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Can I call a film actor a thespian, or does this term exclusively relate to acting on a theater stage?

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I'd do a quick check of Google Books for the name of a film actor (who never acted on stage) with thespian, but I don't know of any film actors who never acted on stage. –  msh210 Nov 30 '11 at 19:03
    
I'm not aware of any restriction on the medium for a thespian. But then again, the kinds of people who read articles that use the word thespian might be. –  Mr. Shiny and New 安宇 Nov 30 '11 at 19:11
    
Apparently Thespian is a proper noun! Who'd've thought? –  Matt Эллен Nov 30 '11 at 19:28
    
“That sounded strange to me, so I called my thespian friend, Eric Oleson (it's okay to call him that because he's openly thespian).” [Newsweek] :-) –  Gnawme Nov 30 '11 at 19:38
    
There are plenty of film actors who have never acted on stage in any professional means. A substantial number of American actors, for a start. Probably less common for British actors though. –  Noldorin Nov 30 '11 at 20:25

4 Answers 4

up vote 6 down vote accepted

It’s predominantly, but not exclusively, used for stage actors.

Dictionaries — Merriam Webster and the OED — define it just as actor, without restriction. Searching well-edited English-language newspapers and browsing through the top hits confirms, though, that it is associated much more with stage than screen: New York Times, The Guardian, Sydney Morning Herald.

(Ideally, a COCA or Ngrams search would be better, as @msh210 suggests in comments, but I haven’t managed to think of a query that would work well for this question.)

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The only correct answer I've seen so far. If you used thespian in common speech people would probably presume stage actor, unless it was otherwise clear from context. –  Noldorin Nov 30 '11 at 20:25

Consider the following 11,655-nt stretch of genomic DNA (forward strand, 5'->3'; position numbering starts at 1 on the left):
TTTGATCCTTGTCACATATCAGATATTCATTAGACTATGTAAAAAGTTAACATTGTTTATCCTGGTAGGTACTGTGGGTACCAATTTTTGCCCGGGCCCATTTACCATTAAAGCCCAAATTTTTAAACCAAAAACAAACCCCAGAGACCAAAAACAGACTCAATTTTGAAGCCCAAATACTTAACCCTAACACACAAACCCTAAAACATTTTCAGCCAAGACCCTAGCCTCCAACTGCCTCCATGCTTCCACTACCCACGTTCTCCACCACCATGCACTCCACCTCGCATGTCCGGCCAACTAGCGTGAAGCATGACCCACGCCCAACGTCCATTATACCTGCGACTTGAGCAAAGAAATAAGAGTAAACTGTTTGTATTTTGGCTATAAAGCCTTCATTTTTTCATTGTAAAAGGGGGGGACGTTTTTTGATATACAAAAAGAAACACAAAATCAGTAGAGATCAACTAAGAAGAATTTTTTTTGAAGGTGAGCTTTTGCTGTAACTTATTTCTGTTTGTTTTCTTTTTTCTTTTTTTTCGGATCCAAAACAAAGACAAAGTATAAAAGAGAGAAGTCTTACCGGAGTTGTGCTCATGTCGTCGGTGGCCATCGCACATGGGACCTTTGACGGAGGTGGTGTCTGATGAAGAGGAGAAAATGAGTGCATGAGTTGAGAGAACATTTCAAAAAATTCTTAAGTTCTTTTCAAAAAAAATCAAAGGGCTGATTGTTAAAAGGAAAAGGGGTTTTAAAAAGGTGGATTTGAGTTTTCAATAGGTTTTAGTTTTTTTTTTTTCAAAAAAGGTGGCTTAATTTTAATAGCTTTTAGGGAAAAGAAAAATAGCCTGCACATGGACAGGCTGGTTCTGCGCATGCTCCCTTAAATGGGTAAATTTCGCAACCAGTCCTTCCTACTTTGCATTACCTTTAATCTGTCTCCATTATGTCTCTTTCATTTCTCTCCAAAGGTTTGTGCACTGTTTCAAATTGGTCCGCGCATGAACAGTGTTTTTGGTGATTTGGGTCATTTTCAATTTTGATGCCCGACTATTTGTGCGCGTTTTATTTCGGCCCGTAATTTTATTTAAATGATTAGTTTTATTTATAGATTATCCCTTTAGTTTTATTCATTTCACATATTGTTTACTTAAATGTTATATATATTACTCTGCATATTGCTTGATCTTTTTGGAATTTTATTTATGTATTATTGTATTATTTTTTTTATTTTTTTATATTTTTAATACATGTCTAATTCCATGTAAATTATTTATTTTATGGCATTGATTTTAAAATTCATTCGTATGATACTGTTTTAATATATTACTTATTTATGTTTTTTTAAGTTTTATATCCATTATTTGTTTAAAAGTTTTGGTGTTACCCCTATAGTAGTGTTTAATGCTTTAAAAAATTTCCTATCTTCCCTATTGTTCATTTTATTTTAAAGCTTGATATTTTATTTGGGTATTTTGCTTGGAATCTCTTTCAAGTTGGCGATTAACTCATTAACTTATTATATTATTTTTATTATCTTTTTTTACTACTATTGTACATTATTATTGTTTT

The Grauniad is well-edited? –  TimLymington Dec 1 '11 at 14:34

Originally it was Thespian (from Thespis the legendary founder of theatre in Athens), and referred only to study of tragedy and by extension the theatre in general. (My Chambers dictionary has "an actor (jocular)", so would presumably be horrified to think it might be extended to a performer in the kinematographs). But words change, and I would think a word for 'someone who performs in the theatre only' would be so little used as to be useless. My own feeling is that thespian has a flavour of 'artist', so probably should be used for an actor you respect, rather than those hardworking professionals who appear in daytime soap operas.

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I think you'd do better not to use it at all, for film actors or for any other kind. It has a jocular tone, and rather a feeble one at that, which you may wish to avoid.

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I can't hear thespian anymore without thinking of Master Thespian –  Gnawme Dec 3 '11 at 6:23

Merriam-Webster is concise:

thespian, noun: ACTOR.

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